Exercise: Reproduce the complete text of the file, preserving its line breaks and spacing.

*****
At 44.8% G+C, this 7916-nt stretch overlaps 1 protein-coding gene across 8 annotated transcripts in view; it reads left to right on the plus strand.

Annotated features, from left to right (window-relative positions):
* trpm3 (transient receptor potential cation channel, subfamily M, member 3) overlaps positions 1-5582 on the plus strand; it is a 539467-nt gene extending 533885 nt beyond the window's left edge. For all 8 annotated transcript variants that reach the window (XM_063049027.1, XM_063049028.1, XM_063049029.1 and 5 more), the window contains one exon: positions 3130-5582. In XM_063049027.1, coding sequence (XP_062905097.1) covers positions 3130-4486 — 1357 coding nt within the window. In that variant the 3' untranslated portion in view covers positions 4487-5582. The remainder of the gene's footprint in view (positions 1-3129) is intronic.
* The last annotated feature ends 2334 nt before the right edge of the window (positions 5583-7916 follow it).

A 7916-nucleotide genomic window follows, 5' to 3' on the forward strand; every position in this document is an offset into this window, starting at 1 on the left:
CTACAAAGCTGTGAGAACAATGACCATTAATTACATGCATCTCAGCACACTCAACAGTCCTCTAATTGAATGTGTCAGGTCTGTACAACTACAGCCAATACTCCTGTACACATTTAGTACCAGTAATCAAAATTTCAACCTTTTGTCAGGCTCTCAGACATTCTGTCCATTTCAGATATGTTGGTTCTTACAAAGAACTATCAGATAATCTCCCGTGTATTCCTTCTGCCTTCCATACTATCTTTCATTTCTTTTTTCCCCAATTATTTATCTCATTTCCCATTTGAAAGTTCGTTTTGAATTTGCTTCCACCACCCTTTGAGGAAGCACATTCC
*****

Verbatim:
At 44.8% G+C, this 7916-nt stretch overlaps 1 protein-coding gene across 8 annotated transcripts in view; it reads left to right on the plus strand.

Annotated features, from left to right (window-relative positions):
* trpm3 (transient receptor potential cation channel, subfamily M, member 3) overlaps positions 1-5582 on the plus strand; it is a 539467-nt gene extending 533885 nt beyond the window's left edge. For all 8 annotated transcript variants that reach the window (XM_063049027.1, XM_063049028.1, XM_063049029.1 and 5 more), the window contains one exon: positions 3130-5582. In XM_063049027.1, coding sequence (XP_062905097.1) covers positions 3130-4486 — 1357 coding nt within the window. In that variant the 3' untranslated portion in view covers positions 4487-5582. The remainder of the gene's footprint in view (positions 1-3129) is intronic.
* The last annotated feature ends 2334 nt before the right edge of the window (positions 5583-7916 follow it).

A 7916-nucleotide genomic window follows, 5' to 3' on the forward strand; every position in this document is an offset into this window, starting at 1 on the left:
CTACAAAGCTGTGAGAACAATGACCATTAATTACATGCATCTCAGCACACTCAACAGTCCTCTAATTGAATGTGTCAGGTCTGTACAACTACAGCCAATACTCCTGTACACATTTAGTACCAGTAATCAAAATTTCAACCTTTTGTCAGGCTCTCAGACATTCTGTCCATTTCAGATATGTTGGTTCTTACAAAGAACTATCAGATAATCTCCCGTGTATTCCTTCTGCCTTCCATACTATCTTTCATTTCTTTTTTCCCCAATTATTTATCTCATTTCCCATTTGAAAGTTCGTTTTGAATTTGCTTCCACCACCCTTTGAGGAAGCACATTCC